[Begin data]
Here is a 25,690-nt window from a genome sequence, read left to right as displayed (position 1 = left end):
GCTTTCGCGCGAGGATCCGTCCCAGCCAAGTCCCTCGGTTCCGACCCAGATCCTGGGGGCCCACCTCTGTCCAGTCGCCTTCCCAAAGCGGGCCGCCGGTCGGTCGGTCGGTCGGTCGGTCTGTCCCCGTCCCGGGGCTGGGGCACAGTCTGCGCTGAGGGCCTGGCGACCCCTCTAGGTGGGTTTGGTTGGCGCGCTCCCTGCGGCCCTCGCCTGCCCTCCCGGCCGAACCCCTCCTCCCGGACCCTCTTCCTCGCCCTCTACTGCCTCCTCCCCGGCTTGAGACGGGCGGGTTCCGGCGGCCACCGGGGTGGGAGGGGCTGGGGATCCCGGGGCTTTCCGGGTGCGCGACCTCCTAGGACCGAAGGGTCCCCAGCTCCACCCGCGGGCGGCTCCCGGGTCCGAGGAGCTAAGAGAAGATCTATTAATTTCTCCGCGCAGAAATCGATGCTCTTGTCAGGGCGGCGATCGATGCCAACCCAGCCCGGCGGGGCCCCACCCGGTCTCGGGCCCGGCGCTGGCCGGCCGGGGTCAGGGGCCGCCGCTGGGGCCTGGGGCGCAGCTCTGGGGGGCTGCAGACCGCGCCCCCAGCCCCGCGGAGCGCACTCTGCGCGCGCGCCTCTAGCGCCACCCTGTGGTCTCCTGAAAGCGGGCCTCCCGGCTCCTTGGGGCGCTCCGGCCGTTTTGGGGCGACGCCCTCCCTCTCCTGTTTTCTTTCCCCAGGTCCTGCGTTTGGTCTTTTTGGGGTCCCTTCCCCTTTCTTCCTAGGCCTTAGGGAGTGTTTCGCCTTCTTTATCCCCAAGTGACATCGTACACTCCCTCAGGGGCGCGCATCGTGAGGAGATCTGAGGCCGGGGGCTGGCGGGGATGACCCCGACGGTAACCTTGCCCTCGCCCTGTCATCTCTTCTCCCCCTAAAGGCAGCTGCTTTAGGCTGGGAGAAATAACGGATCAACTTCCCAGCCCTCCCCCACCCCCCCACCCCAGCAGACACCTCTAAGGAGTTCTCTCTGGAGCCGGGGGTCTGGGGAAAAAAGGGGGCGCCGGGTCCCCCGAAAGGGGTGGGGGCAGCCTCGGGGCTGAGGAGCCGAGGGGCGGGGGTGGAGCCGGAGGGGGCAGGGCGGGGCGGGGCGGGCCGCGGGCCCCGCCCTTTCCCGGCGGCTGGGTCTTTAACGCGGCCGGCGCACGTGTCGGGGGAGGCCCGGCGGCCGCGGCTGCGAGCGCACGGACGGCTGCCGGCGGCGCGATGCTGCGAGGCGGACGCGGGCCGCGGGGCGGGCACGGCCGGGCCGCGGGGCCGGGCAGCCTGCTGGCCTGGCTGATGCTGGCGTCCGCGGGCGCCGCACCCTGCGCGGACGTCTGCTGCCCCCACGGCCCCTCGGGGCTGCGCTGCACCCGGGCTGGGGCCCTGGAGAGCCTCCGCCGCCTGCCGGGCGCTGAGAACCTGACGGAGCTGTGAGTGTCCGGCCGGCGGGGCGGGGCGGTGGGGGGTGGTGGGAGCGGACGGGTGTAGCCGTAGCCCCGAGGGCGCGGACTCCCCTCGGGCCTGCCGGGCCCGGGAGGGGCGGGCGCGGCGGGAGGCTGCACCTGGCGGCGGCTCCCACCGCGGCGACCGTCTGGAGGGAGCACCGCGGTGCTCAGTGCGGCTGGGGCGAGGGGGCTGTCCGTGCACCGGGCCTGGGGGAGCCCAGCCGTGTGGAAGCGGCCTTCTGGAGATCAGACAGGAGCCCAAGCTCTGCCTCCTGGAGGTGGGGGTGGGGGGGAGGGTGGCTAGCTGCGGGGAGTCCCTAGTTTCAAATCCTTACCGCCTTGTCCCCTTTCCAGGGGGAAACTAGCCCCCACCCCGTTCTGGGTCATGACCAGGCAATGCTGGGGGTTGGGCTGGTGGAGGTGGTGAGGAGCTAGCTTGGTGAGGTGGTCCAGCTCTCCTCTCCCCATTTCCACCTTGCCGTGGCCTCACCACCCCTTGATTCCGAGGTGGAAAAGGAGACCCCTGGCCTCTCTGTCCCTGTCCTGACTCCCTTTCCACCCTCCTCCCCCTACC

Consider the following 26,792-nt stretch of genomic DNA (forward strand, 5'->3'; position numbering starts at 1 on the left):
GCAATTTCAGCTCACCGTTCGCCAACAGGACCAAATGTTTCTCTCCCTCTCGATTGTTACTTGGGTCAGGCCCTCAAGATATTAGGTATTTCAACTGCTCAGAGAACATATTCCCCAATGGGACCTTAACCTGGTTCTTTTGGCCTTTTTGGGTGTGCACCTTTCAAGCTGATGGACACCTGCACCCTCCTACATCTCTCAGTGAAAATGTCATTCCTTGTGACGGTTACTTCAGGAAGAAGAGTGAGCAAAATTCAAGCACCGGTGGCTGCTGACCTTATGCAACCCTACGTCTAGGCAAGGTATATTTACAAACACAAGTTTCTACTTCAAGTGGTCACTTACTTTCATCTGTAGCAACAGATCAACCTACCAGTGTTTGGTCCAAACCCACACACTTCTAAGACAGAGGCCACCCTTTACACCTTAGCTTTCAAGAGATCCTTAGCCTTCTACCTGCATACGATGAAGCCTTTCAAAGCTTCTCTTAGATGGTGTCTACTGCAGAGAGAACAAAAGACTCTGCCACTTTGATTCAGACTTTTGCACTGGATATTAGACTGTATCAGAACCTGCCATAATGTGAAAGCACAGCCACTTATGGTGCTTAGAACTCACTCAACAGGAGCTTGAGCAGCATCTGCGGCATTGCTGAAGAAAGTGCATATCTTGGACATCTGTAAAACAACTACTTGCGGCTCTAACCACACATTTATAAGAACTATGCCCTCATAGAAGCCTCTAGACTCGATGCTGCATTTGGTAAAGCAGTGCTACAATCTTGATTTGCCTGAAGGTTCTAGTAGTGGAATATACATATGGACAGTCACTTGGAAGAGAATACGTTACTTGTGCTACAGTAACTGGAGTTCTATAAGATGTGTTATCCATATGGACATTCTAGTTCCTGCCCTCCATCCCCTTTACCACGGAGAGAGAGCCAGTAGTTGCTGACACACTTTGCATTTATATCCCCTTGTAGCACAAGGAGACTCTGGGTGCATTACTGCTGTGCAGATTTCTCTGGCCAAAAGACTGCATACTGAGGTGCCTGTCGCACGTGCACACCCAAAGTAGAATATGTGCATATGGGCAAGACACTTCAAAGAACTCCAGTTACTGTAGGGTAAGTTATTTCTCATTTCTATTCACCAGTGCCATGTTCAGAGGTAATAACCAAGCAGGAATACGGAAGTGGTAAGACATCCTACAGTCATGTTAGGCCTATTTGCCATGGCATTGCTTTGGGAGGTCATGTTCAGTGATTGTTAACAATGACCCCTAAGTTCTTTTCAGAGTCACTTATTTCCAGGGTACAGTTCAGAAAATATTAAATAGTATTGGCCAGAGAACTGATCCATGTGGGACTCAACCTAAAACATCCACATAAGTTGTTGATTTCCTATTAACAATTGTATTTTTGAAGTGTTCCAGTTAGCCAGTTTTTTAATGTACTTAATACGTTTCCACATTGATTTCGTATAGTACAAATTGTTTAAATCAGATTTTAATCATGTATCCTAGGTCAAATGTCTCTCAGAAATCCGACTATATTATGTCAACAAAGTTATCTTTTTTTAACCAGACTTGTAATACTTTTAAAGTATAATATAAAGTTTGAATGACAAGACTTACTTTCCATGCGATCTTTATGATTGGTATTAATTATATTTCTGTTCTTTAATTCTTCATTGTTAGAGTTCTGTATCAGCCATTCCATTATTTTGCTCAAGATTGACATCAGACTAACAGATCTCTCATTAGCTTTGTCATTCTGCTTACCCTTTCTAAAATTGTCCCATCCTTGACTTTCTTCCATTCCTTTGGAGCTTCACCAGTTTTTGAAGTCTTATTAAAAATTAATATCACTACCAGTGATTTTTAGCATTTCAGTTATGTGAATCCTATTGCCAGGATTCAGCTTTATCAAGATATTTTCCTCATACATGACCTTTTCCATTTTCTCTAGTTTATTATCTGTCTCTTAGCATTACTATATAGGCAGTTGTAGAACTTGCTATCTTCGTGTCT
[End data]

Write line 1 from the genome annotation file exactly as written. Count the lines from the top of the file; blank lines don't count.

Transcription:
Here is a 25,690-nt window from a genome sequence, read left to right as displayed (position 1 = left end):